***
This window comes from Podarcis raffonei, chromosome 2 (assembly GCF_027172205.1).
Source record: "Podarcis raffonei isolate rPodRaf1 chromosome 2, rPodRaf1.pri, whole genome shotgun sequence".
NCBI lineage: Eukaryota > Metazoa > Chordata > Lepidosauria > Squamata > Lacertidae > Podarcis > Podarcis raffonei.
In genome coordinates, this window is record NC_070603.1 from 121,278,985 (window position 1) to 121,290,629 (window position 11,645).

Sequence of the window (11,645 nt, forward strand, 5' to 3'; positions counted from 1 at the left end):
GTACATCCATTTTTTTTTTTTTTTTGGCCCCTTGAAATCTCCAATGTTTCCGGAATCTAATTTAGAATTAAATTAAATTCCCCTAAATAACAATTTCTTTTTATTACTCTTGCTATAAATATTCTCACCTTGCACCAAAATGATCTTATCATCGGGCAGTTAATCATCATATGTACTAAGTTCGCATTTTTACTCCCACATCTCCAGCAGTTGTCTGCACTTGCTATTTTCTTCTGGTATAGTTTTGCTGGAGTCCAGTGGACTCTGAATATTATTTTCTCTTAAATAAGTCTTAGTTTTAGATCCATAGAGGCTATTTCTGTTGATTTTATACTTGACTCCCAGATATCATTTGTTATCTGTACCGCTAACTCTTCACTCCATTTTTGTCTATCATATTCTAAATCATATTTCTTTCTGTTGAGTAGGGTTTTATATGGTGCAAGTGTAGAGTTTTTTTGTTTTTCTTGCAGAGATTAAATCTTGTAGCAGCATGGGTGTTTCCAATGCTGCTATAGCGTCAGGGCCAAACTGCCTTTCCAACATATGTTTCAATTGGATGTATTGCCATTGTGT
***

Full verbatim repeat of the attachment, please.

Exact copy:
This window comes from Podarcis raffonei, chromosome 2 (assembly GCF_027172205.1).
Source record: "Podarcis raffonei isolate rPodRaf1 chromosome 2, rPodRaf1.pri, whole genome shotgun sequence".
NCBI lineage: Eukaryota > Metazoa > Chordata > Lepidosauria > Squamata > Lacertidae > Podarcis > Podarcis raffonei.
In genome coordinates, this window is record NC_070603.1 from 121,278,985 (window position 1) to 121,290,629 (window position 11,645).

Sequence of the window (11,645 nt, forward strand, 5' to 3'; positions counted from 1 at the left end):
GTACATCCATTTTTTTTTTTTTTTTGGCCCCTTGAAATCTCCAATGTTTCCGGAATCTAATTTAGAATTAAATTAAATTCCCCTAAATAACAATTTCTTTTTATTACTCTTGCTATAAATATTCTCACCTTGCACCAAAATGATCTTATCATCGGGCAGTTAATCATCATATGTACTAAGTTCGCATTTTTACTCCCACATCTCCAGCAGTTGTCTGCACTTGCTATTTTCTTCTGGTATAGTTTTGCTGGAGTCCAGTGGACTCTGAATATTATTTTCTCTTAAATAAGTCTTAGTTTTAGATCCATAGAGGCTATTTCTGTTGATTTTATACTTGACTCCCAGATATCATTTGTTATCTGTACCGCTAACTCTTCACTCCATTTTTGTCTATCATATTCTAAATCATATTTCTTTCTGTTGAGTAGGGTTTTATATGGTGCAAGTGTAGAGTTTTTTTGTTTTTCTTGCAGAGATTAAATCTTGTAGCAGCATGGGTGTTTCCAATGCTGCTATAGCGTCAGGGCCAAACTGCCTTTCCAACATATGTTTCAATTGGATGTATTGCCATTGTGT